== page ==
Paris And The Amazing Technicolor Charm-Quilt: Why This Year’s Climate Talks Really Are Different

Steve Zwick

Climate negotiators arrived in Bonn to a stripped-down text that ignores contentious issues that had been holding up talks for years – issues that are sacred to some but profane to others, and that they’d never all agree on, anyway. That’s what makes the Paris Patchwork different from the Copenhagen Accord, the Bali Roadmap, or the Kyoto Protocol.

19 October 2015 | Schenectady NY is home to a little shop called Quiltbug, which sells patches and threads and patterns for making quilts. It has a web site with a glossary on it, and the glossary defines a “charm quilt” as a “quilt made of many small pieces of fabric where each piece is a different fabric”.

This year’s climate talks are something like that, because – unlike years past – negotiators aren’t charged with the impossible task of weaving millions of incompatible threads into one uniform sheet, but instead with the merely herculean task of piecing together more than one hundred patches, called “Intended Nationally-Determined Contributions” (INDCs), into something that might be clunky and inelegant, but that should prevent our planet from warming more than 2°C (and preferably 1.5°C) over the next century, because that’s the threshold beyond which things get hairy.

Countries have been rolling out their INDCs all year, and the United Nations will publish an official “synthesis” of all the INDCs before the end of next week to let us know how close we are to the 2°C target. The Climate Action Tracker (CAT) took a stab at it earlier this month, and estimates that plans currently on the table will limit the increase to 2.7°C. That’s down from 3.6°C in earlier projections, but still not deep enough to avert disaster. To meet the 2°C target, INDCs will have to be beefed up dramatically, and also be made to fit together snugly.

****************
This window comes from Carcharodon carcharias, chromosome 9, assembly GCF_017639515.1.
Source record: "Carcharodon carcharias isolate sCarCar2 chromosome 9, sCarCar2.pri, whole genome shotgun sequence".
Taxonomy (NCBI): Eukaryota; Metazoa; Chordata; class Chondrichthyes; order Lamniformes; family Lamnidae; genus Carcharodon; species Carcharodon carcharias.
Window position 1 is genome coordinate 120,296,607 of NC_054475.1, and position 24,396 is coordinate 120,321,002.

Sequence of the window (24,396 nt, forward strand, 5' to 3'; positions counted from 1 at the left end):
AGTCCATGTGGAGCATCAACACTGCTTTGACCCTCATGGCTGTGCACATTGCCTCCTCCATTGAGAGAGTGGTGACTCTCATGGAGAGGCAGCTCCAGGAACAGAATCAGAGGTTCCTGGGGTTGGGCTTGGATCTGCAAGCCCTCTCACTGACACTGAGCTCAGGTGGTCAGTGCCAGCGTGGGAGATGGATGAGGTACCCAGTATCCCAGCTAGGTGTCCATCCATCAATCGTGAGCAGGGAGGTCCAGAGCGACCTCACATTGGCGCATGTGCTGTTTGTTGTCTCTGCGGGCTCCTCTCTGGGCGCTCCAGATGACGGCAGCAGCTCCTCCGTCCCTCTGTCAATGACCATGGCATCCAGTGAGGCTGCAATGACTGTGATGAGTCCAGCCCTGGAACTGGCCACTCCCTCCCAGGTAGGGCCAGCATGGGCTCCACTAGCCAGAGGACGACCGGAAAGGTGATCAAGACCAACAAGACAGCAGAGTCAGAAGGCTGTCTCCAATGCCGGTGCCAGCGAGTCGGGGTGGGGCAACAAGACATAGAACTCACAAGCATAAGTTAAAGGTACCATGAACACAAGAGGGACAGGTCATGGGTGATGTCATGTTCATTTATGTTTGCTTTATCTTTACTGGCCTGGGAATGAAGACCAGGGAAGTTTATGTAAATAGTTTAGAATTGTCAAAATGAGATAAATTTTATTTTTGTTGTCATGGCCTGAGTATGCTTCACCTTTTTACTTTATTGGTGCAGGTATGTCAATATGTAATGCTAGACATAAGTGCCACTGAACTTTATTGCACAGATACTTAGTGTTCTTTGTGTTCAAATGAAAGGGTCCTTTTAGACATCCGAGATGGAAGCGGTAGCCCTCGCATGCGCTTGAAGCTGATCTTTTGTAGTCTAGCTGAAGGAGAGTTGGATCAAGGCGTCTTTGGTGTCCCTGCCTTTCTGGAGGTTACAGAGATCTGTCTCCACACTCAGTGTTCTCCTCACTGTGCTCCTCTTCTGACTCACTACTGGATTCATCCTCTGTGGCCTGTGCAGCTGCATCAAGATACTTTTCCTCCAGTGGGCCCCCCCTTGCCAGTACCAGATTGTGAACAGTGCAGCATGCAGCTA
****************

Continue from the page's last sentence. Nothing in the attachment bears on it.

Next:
You can find them all here, and they’re a motley mix, indeed: some of them actually fit together like yin and yang, while others clash tragically – in part because different countries have different views on financing flows and market mechanisms. Negotiators meeting in Bonn this week are supposed to be putting together something like a paper pattern that will show us how the pieces fit together, and that in part means figuring out which elements of climate strategy should be left to INDCs and which should be universally defined. Towards that end, they jettisoned the usual, detailed compendium of solutions and began with a stripped-down, 20-page “informal” rough draft of the negotiating text that leaves out scores of phrases and mechanisms that some countries hold sacred and others hold profane. The eliminated mechanisms all have one thing in common: there is no way every country on the planet would agree to them, and the hope is that they can be relegated to INDCs rather than included in the framework agreement.

During the week in Bonn, there was a proposal to rechristen INDCs as “NDMCs”, or “Nationally Determined Mitigation Contributions/Commitments/Components”, and the Coalition for Rainforest Nations managed to provisionally insert a definition of REDD+ into the text – to the satisfaction of some and the consternation of others. For details on how the week developed, check out:  

Forests, Farms, and Fields

Take, for example, the text’s treatment of REDD+, which is a cluster of mechanisms designed to slow climate change by saving endangered forests and Reducing Emissions from Deforestation and Degradation – plus activities like climate-safe agriculture and sustainable forest management. It’s critical to slowing climate change because forestry and agriculture together account for about 30% of all greenhouse gas emissions, and negotiators from  all countries unanimously agree that REDD+ should be a pillar of this year’s climate agreement. In June, they even signed off on all the rules and guidelines around REDD+ except one, yet REDD+ was nowhere to be found in the new rough draft.